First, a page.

Tuesday, April 26, 2011

Biggest nuclear disasters



Biggest nuclear disasters

Biggest nuclear accidents
Today marks the 25th anniversary of the nuclear accident at Chernobyl. In light of that, and the story continuing to unfold at Japan's Fukishima plant, we'll look at three of the worst nuclear plant disasters. First, to give some context, here's how the International Nuclear and Radiological Event Scale (INES) classifies each type of event:

Level 7 disaster
Major release of radioactive material; widespread health and environmental effects

Level 6 accident
Significant release; requires planned countermeasures

Level 5 accident
Limited release; several deaths from radiation

Level 4 accident
Minor release

Level 3 incident
Exposure in excess of 10 times the annual limit for workers; possible burns from exposure

Level 2 incident
Exposure of statutory annual limits

Level 1: Anomaly
Definition

Skip ahead to see:

* Three Mile Island
* Chernobyl
* Fukushima
Chernobyl
Date: April 26, 1986

Level: 7 on INES

Comparison: TheChernobyl plant accident (map it) released significantly more radiation into the atmosphere than the Hiroshima bombing during World War II. (How much more radiation?) How does that compare with the Fukishima event?

What happened:

* Plant operators carrying out technical experiment switched off key safety systems
* Explosion blew off the reactor's 2,000-ton steel and concrete lid
* No secondary containment vessel
* Casualties
* Videos of the disaster

Aftermath:

* Reactor later entombed (see photos); since has developed cracks and is being replaced by new structure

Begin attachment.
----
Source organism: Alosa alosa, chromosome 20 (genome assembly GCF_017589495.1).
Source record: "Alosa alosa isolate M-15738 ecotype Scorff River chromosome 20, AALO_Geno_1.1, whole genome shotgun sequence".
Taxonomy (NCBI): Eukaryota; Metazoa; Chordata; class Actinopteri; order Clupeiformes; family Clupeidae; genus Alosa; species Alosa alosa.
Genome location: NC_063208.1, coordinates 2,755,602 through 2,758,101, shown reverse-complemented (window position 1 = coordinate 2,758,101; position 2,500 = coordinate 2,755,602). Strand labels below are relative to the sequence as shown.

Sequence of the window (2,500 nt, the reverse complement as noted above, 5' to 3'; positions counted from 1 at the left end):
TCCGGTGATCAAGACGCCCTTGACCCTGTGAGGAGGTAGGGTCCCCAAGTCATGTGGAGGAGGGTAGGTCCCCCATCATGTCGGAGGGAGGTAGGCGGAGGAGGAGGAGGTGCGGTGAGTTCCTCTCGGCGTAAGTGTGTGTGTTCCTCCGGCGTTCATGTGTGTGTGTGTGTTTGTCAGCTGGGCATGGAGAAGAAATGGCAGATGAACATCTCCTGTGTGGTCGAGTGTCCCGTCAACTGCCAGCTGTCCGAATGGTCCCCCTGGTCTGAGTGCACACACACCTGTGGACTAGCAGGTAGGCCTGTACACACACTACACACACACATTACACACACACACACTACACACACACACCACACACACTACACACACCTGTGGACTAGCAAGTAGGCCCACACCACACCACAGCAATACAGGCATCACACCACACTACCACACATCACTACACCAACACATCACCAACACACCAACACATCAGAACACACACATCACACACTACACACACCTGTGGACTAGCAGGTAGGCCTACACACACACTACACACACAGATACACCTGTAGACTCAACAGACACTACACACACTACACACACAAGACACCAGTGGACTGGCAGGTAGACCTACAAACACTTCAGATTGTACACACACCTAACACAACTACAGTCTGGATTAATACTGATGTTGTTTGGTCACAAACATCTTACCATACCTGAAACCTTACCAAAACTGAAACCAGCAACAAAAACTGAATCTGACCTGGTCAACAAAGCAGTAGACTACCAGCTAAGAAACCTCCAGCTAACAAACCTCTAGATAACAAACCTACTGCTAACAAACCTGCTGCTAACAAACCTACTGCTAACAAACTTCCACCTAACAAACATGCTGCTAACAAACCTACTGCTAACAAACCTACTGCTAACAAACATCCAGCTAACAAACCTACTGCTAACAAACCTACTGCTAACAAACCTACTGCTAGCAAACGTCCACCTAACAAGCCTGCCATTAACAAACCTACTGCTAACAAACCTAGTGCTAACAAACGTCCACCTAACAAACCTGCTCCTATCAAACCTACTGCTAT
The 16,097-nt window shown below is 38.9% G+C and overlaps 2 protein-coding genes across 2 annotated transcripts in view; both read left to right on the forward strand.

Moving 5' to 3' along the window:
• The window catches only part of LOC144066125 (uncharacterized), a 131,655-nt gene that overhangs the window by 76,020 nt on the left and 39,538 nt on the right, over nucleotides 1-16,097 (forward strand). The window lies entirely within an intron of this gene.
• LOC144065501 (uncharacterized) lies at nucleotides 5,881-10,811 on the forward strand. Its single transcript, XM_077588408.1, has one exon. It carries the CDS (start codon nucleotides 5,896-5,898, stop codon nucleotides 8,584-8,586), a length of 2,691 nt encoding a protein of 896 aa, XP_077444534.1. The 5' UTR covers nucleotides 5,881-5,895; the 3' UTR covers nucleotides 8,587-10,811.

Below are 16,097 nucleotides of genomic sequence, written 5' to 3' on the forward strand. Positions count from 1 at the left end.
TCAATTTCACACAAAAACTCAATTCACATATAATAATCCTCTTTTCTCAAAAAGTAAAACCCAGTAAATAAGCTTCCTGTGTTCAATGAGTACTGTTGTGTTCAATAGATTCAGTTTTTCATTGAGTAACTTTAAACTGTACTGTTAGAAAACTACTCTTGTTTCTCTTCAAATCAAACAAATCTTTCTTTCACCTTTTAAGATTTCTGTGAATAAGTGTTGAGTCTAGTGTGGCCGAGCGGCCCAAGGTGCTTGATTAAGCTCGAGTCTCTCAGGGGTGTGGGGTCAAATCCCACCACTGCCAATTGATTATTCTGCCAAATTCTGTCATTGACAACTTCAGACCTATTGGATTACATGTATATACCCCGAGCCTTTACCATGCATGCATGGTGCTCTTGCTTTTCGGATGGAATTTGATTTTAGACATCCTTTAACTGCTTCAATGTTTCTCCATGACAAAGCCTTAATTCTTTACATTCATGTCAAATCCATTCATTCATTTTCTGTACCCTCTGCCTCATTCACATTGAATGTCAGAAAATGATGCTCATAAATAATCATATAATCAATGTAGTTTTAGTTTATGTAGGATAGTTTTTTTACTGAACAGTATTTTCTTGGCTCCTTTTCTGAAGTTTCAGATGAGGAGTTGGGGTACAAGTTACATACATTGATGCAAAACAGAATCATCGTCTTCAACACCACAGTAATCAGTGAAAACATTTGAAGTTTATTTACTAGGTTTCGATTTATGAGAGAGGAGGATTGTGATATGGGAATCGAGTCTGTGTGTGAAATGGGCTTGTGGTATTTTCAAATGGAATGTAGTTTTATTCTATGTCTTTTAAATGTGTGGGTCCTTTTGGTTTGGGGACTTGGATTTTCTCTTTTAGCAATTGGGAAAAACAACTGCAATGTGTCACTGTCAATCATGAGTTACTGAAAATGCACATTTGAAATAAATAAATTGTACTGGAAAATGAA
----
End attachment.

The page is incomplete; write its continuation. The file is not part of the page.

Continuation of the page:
* An 18-mile (30-km) exclusion zone remains in force (map)
* You can visit the Chernobyl Museum in Kiev; tours are also offered inside the exclusion zone
Three Mile Island
Date: March 28, 1979

Level: 5 on INES

Comparison: Three Mile Island (map it) is said to have released a very low level of radiation. Some figures say the average exposure was equivalent to a common medical procedure (which one?).

What happened:

* Pump failed to circulate cooling water
* Efforts to ease pressure on reactor backfired when an open valve caused more coolant to pour out
* Rising temperatures caused hydrogen explosion in reactor building; 45 percent of the nuclear fuel rods melted
* After more than two hours, backup valve was shut, stopping leak; later reactor pump turned back on, temperature lowered
* Casualties – none
* Watch videos about the event


Aftermath:

* One of the plant's reactors was permanently shut down; the other is licensed to operate well into the future
Fukushima
Date: March 11, 2011

Level: Initially 4 on INES, upgraded to level 7 on April 12

Comparison: According to Japanese officials, the radiation levels near the plant (map it) rose to roughly twice those that constitute an emergency situation. (How much radiation was released and will it continue?)

What happened:

* 9.0-magnitude earthquake and following tsunami (videos) caused three of the six reactors at Fukushima plant to shut down
* Tsunami destroyed backup diesel generators, cut off pumps that circulate coolant around reactor cores
* Reactors overheated, causing partial meltdowns; explosions have damaged outer buildings
* Casualties

Aftermath:

* The latest on the disaster
* The evacuation zone has been recently extended
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